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Accessibility Has Never Been More Accessible to Publishers

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by Bill Kasdorf, Vice President, Apex Content Solutions

Bill Kasdorf

We are all about to benefit from the mainstreaming of accessibility.

Accessibility has long been one of those issues that most publishers realize they should be paying attention to but hope they can put off a while longer. While we’ve all admittedly had our collective heads in the sand, important advances are making it easier than ever to make our books accessible. Almost all books are now created in digital forms (even if published only in print), providing the basis for what assistive technology requires.

We’re not far off from many books being “born accessible” as a natural consequence of how they’re published. We’re not there yet, but we’re getting a lot closer. And the good news is that there’s help for what still requires some extra effort.

Everybody Deserves Access

Before we get into the “how,” let’s look at the “why.” The moral imperative is obvious. Everybody should have equal access to books, no matter what their abilities. The number of books that are natively accessible to print-disabled people today is shockingly low. The term “print disabled” is not just about books for the blind. Here’s a statistic that may surprise you: Bookshare, a service that creates accessible versions of books for publishers (for free!) and distributes them only to those who qualify for them, sends only about 15 percent of its accessible books to the blind. The vast majority go to the dyslexic. This is a much bigger issue than most people realize.

Accessible Books Are Better Books

The simple fact is that accessible books are better for everybody. They can even give a publisher a competitive advantage. This should not be a surprise. We all benefit from curb cuts on our sidewalks, closed captioned video in noisy places, and Siri on our iPhones—all of which were first developed for accessibility.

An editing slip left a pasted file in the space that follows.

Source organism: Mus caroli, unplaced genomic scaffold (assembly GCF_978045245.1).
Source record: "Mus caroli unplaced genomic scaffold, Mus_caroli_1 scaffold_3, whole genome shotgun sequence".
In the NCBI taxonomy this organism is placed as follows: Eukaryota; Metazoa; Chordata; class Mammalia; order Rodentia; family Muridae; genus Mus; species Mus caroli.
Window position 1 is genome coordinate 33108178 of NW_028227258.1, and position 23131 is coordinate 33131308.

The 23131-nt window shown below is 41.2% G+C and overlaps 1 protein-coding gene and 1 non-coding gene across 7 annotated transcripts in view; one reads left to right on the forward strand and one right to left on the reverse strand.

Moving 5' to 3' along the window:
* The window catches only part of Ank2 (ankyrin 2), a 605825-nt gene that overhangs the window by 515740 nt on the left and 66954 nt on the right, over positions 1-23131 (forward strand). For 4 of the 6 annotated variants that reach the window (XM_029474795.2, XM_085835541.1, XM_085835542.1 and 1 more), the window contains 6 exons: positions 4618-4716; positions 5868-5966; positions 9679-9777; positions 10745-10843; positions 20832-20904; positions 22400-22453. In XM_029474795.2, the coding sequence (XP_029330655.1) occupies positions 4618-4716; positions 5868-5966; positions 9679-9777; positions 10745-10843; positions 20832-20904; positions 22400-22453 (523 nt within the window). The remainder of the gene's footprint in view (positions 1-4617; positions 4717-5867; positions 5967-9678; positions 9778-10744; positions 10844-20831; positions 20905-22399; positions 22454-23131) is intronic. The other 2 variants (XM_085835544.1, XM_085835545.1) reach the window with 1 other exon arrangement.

Accessibility features can be as simple as making the navigation through a book clear, presenting the content in a logical reading order, and even letting us listen to a book on our evening commute in the car and then pick up where we left off on our favorite e-reader, tablet, or smartphone after dinner.

Even something as basic as letting a reader change the font size and enabling the content to reflow so it’s optimized on a laptop, tablet, e-reader, or phone is an accessibility feature. That same text will work well in virtually any screen reader used by a print-disabled person, and can even expedite the creation of Braille.

So Why Aren’t Publishers Just Doing It?

Publishing workflows have been print-centric since the time of Gutenberg. We’ve spent centuries evolving the standards of typography and layout that we take for granted today.

But now we’re living in a digital world. The same workflows that produce our print books can, and should, produce their digital versions as well. Production technology became entirely digital decades ago. But we persist in focusing on print and then spending extra time and effort creating e-books or getting content online.

That’s changing fast. Some books benefit from the new capabilities the digital world offers—multimedia, interactivity, adaptability. But ironically, it is the books that are most straightforward that are the easiest to make accessible with little or no extra effort or cost.

EPUBs Are Designed to Be Accessible—But Many Aren’t
EPUB is the distribution and interchange format standard for digital publications and documents based on Web Standards

EPUB is the distribution and interchange format standard for digital publications and documents based on Web Standards